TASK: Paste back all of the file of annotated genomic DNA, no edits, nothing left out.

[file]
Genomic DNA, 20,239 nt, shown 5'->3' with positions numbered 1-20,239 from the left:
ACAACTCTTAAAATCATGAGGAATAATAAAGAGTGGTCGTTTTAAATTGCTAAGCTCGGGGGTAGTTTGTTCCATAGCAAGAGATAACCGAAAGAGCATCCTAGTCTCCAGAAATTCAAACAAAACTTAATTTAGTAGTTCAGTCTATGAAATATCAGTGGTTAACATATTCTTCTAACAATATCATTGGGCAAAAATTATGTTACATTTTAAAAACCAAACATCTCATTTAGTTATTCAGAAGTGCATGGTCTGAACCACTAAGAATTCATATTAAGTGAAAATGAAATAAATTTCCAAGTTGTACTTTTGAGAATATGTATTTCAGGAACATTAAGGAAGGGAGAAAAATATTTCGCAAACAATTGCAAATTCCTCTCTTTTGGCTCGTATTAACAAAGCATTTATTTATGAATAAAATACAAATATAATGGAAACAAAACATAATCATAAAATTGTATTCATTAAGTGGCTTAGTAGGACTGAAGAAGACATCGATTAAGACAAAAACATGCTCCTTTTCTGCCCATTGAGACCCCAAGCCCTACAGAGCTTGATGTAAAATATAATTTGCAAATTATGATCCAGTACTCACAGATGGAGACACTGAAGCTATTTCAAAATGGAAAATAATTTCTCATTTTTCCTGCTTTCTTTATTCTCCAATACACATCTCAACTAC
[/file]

Genomic DNA, 20,239 nt, shown 5'->3' with positions numbered 1-20,239 from the left:
ACAACTCTTAAAATCATGAGGAATAATAAAGAGTGGTCGTTTTAAATTGCTAAGCTCGGGGGTAGTTTGTTCCATAGCAAGAGATAACCGAAAGAGCATCCTAGTCTCCAGAAATTCAAACAAAACTTAATTTAGTAGTTCAGTCTATGAAATATCAGTGGTTAACATATTCTTCTAACAATATCATTGGGCAAAAATTATGTTACATTTTAAAAACCAAACATCTCATTTAGTTATTCAGAAGTGCATGGTCTGAACCACTAAGAATTCATATTAAGTGAAAATGAAATAAATTTCCAAGTTGTACTTTTGAGAATATGTATTTCAGGAACATTAAGGAAGGGAGAAAAATATTTCGCAAACAATTGCAAATTCCTCTCTTTTGGCTCGTATTAACAAAGCATTTATTTATGAATAAAATACAAATATAATGGAAACAAAACATAATCATAAAATTGTATTCATTAAGTGGCTTAGTAGGACTGAAGAAGACATCGATTAAGACAAAAACATGCTCCTTTTCTGCCCATTGAGACCCCAAGCCCTACAGAGCTTGATGTAAAATATAATTTGCAAATTATGATCCAGTACTCACAGATGGAGACACTGAAGCTATTTCAAAATGGAAAATAATTTCTCATTTTTCCTGCTTTCTTTATTCTCCAATACACATCTCAACTAC